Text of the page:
INDIANAPOLIS – Four-time
Olympian, 1956 Olympic gold medalist and former men’s hammer throw
world record holder Harold Connolly died on Wednesday. He was 79.
Following his triumph at
the 1956 Olympic Games in Melbourne, Connolly represented the U.S. in
three subsequent Olympics, finishing eighth in 1960 and sixth in 1964
before failing to qualify for the final in 1968.
Recognized as one of the
greatest hammer throwers in track and field history, Connolly broke the
world record six times, helping to place the U.S. in the forefront of
an event that historically had not been one of the nation’s best.
A graduate of Boston
College, Connolly won 12 national titles, including nine in the hammer
outdoors and three indoors with the 35-pound weight throw. While at
Boston College, Connolly took up the event to strengthen his left arm,
which was slightly withered at birth and weakened from injuries in
football and wrestling.
By 1955, he became the
first American to surpass 200 feet, throwing 61.39m/201-5. That was
just the beginning of his record-setting exploits. He gained his first
world record with a throw of 68.52m/224-10 shortly before the 1956
Wearing ballet shoes to
improve his footing in the concrete ring, he beat long-time world
record holder Mikhail Krivonosov to win the gold medal in Melbourne.
Also in 1956, Connolly grabbed world attention when he met Olga
Fikatova, the Olympic women’s discus champion from Czechoslovakia. A
romance developed and they were married in October 1957. They divorced
in 1975, but a son by that marriage, Jim, later became an outstanding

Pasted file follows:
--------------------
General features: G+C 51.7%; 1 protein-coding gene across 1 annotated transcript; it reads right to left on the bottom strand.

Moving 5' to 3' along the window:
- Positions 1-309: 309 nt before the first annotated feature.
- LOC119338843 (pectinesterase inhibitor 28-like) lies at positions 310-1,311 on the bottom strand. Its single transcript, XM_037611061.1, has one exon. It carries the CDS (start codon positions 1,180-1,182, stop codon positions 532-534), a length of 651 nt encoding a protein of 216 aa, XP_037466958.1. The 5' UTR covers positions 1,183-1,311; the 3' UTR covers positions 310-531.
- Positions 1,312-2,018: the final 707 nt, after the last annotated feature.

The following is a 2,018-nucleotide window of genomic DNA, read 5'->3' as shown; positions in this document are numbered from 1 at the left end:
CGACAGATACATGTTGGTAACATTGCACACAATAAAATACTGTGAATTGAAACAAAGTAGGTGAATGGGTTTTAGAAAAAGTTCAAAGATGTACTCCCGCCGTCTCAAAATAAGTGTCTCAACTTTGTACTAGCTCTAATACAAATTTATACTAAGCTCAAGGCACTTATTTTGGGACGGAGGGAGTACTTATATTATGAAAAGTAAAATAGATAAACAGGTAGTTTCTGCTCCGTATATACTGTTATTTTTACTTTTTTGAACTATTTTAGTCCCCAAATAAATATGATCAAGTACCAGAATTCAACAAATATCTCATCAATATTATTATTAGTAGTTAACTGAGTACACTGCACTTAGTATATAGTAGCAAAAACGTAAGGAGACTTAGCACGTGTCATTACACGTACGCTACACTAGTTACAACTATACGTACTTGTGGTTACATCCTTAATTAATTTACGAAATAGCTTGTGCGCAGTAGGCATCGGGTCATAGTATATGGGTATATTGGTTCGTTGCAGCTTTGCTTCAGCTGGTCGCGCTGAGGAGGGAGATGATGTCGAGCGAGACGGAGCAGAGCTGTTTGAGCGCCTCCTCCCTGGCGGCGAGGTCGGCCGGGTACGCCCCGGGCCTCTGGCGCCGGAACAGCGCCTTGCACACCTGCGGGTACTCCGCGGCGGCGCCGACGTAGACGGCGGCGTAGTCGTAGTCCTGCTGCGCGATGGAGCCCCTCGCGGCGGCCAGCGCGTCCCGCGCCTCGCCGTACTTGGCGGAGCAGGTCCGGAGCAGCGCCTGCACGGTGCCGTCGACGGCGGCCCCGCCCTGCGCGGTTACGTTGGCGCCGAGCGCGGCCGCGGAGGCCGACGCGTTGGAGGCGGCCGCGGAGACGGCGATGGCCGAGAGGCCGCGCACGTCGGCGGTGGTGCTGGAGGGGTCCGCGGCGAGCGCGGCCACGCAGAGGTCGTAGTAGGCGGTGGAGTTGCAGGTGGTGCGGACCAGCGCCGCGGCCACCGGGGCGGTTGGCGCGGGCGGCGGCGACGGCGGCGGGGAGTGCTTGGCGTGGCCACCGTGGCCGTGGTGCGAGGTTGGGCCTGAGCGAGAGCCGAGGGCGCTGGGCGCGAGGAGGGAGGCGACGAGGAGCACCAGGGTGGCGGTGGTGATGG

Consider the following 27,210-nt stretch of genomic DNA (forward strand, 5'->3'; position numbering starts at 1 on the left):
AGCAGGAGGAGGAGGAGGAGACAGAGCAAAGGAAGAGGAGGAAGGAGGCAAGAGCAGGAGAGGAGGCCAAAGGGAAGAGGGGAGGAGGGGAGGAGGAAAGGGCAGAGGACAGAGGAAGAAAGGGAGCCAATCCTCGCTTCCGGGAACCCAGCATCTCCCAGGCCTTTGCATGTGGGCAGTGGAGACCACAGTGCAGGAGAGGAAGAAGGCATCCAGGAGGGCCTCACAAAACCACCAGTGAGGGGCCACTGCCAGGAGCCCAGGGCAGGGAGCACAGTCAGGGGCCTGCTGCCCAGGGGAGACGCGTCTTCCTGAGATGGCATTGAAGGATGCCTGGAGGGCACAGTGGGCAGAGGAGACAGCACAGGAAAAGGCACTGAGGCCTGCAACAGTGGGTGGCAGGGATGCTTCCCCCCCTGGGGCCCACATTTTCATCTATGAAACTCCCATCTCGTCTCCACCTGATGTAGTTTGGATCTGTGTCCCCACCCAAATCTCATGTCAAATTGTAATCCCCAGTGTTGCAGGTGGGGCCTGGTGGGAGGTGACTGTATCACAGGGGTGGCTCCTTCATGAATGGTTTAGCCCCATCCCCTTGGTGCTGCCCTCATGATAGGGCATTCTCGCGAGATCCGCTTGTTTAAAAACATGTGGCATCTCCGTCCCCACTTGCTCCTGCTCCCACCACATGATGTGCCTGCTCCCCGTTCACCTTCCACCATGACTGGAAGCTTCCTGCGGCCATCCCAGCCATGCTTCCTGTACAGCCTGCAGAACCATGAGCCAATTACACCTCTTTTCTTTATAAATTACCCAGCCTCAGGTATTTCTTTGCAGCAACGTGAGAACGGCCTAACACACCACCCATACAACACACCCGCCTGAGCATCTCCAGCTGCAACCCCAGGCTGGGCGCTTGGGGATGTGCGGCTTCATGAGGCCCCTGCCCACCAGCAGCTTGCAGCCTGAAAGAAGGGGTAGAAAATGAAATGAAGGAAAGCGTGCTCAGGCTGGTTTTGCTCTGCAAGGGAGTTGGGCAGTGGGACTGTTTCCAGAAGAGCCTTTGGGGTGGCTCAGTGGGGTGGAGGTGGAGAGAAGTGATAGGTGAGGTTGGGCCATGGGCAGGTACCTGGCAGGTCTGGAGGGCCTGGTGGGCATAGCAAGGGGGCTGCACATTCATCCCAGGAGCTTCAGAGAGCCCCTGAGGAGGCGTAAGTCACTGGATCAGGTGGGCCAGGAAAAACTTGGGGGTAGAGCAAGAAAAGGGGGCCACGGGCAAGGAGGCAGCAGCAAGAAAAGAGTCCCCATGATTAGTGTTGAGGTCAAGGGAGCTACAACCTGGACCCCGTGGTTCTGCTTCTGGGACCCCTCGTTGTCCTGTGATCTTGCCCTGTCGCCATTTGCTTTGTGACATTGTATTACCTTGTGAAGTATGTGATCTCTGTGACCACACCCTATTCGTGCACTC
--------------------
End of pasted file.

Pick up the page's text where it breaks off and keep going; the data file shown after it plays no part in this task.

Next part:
decathlon competitor at UCLA. Connolly subsequently married the former
Pat Winslow, a three-time Olympian in the 800 meters and pentathlon.
Their youngest son, Adam, carried on his father’s tradition, ranking
third among U.S. hammer throwers in 1999.
After retiring from
competition, Connolly became a schoolteacher, manager of Special
Olympics International, and publisher of a web site to promote his
Connolly coached American
standouts such as Kevin McMahon before turning his attention to
teaching youngsters about hammer throwing, and becoming USATF’s Youth
Hammer Throw Chairman. For the past decade Connolly
conducted clinics across the country advocating the inclusion of hammer
throwing at USATF youth events.
Earlier this year,
Connolly’s USATF Youth Hammer Throw Development Program was awarded a
grant by the USATF Foundation of $7,500 per year for four years that
will support training grants for up-and-coming 13-17 year old youths,
and could also defray travel and room and board costs at a one-week
camp for top male and female throwers. Through these increased efforts
to improve the quality of youth hammer throwing in the U.S., it’s no
coincidence that Americans were victorious in the men’s hammer throw at
the two most recent World Junior Championships, with Walter Henning
winning in 2008, and Conor McCullough capturing gold last month in
Moncton, Canada. Both were mentored by Connolly.